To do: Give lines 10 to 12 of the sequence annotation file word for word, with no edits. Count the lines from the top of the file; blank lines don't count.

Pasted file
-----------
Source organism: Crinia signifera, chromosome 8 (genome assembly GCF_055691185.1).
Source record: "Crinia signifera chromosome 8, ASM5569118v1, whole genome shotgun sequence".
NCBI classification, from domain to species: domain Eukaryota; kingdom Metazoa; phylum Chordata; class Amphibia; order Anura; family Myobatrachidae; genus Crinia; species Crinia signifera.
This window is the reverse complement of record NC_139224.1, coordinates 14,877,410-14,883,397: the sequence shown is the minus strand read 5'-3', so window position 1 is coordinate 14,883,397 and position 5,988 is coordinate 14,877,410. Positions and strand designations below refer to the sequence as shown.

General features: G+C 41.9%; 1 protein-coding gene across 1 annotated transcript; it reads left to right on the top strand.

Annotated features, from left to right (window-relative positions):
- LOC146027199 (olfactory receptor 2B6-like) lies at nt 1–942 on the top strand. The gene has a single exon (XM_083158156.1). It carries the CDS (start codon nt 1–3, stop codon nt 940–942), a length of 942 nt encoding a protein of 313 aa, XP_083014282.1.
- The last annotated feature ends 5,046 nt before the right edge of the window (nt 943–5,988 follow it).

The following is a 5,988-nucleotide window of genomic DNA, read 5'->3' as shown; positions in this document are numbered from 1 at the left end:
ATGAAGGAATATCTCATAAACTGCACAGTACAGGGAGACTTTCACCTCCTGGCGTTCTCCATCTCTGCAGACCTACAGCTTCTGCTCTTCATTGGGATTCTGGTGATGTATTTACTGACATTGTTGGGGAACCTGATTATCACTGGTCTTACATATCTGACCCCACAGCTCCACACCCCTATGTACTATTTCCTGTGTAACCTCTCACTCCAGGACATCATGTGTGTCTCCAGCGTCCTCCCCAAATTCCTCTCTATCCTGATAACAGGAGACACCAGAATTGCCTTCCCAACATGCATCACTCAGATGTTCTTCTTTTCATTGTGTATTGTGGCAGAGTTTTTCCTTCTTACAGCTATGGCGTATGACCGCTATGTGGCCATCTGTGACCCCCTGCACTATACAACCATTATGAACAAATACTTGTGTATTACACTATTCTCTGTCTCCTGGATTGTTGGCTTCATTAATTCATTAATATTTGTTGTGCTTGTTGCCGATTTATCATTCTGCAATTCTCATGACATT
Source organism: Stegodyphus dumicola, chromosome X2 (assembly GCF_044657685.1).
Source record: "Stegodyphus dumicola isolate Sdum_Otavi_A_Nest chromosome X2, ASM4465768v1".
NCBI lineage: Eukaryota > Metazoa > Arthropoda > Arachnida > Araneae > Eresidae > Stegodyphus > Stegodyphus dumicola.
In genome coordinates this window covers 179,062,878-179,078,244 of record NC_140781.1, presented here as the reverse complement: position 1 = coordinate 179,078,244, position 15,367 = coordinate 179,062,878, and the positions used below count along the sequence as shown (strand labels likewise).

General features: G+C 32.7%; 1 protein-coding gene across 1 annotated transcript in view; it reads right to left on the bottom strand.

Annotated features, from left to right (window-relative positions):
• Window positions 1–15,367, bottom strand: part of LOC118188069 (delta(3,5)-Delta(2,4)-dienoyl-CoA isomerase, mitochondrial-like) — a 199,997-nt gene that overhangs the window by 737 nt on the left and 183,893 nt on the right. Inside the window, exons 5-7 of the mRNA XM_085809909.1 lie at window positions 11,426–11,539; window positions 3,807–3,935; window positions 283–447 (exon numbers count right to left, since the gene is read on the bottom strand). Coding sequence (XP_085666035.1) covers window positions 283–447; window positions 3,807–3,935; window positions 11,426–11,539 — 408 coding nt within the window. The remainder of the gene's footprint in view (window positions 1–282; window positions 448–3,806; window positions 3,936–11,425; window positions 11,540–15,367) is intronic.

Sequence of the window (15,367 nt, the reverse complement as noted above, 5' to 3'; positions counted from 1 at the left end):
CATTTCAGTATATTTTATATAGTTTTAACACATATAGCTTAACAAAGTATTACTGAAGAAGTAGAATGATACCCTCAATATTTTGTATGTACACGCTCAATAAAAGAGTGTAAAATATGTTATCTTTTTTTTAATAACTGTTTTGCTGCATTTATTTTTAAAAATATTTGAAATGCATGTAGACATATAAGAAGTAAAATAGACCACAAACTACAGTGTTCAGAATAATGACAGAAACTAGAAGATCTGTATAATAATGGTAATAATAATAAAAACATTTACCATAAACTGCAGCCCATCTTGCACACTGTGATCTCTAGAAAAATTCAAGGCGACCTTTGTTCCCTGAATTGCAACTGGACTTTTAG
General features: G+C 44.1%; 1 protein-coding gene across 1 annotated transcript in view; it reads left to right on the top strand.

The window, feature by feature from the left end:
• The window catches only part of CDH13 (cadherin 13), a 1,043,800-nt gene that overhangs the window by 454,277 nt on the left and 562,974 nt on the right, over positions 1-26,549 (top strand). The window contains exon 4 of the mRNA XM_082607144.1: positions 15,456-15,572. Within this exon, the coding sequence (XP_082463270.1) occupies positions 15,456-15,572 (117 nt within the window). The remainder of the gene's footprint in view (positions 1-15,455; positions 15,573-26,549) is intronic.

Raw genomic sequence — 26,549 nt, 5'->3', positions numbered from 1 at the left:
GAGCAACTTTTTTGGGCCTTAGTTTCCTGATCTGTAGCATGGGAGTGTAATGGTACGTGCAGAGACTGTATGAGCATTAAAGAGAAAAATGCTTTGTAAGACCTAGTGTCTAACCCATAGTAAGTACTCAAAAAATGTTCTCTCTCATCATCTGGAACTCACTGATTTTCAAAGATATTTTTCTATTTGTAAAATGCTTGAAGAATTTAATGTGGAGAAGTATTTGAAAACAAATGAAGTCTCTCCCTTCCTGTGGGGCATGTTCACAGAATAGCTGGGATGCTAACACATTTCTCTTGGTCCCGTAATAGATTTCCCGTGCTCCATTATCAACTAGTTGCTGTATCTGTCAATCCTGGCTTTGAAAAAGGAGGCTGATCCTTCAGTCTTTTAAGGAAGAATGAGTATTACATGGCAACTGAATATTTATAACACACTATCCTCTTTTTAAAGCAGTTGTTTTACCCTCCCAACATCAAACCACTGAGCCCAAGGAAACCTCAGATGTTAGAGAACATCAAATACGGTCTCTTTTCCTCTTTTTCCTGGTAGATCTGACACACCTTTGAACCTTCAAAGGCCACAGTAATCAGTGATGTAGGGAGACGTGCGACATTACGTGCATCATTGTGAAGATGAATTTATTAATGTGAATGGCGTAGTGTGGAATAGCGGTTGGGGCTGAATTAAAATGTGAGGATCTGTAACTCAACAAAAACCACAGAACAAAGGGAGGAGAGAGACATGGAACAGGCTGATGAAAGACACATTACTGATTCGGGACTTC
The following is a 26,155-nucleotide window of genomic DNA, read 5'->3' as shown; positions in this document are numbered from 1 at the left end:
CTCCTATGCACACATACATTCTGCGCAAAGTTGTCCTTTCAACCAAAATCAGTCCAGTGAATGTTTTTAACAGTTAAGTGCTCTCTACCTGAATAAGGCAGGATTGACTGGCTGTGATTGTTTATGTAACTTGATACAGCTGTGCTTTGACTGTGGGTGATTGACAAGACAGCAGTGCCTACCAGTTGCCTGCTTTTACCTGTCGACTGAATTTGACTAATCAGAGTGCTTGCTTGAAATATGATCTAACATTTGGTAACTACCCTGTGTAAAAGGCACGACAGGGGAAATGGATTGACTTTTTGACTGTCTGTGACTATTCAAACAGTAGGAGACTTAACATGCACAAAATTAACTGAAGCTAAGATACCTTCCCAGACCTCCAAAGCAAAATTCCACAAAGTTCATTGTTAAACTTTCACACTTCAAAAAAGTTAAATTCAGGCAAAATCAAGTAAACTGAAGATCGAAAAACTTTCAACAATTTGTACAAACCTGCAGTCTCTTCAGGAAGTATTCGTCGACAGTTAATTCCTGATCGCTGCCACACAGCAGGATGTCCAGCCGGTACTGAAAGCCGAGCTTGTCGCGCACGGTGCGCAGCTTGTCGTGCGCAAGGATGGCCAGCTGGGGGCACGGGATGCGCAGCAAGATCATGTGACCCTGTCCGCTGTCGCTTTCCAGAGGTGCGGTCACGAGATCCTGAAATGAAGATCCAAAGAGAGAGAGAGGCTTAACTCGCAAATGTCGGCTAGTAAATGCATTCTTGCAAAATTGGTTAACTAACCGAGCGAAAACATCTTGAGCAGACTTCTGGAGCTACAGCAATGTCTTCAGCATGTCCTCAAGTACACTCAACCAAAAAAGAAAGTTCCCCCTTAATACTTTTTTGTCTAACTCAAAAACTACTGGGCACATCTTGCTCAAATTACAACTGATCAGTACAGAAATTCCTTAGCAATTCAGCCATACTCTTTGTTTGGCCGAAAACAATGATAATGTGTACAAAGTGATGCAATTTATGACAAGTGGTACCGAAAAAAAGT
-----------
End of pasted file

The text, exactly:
ATGAAGGAATATCTCATAAACTGCACAGTACAGGGAGACTTTCACCTCCTGGCGTTCTCCATCTCTGCAGACCTACAGCTTCTGCTCTTCATTGGGATTCTGGTGATGTATTTACTGACATTGTTGGGGAACCTGATTATCACTGGTCTTACATATCTGACCCCACAGCTCCACACCCCTATGTACTATTTCCTGTGTAACCTCTCACTCCAGGACATCATGTGTGTCTCCAGCGTCCTCCCCAAATTCCTCTCTATCCTGATAACAGGAGACACCAGAATTGCCTTCCCAACATGCATCACTCAGATGTTCTTCTTTTCATTGTGTATTGTGGCAGAGTTTTTCCTTCTTACAGCTATGGCGTATGACCGCTATGTGGCCATCTGTGACCCCCTGCACTATACAACCATTATGAACAAATACTTGTGTATTACACTATTCTCTGTCTCCTGGATTGTTGGCTTCATTAATTCATTAATATTTGTTGTGCTTGTTGCCGATTTATCATTCTGCAATTCTCATGACATT
Source organism: Stegodyphus dumicola, chromosome X2 (assembly GCF_044657685.1).
Source record: "Stegodyphus dumicola isolate Sdum_Otavi_A_Nest chromosome X2, ASM4465768v1".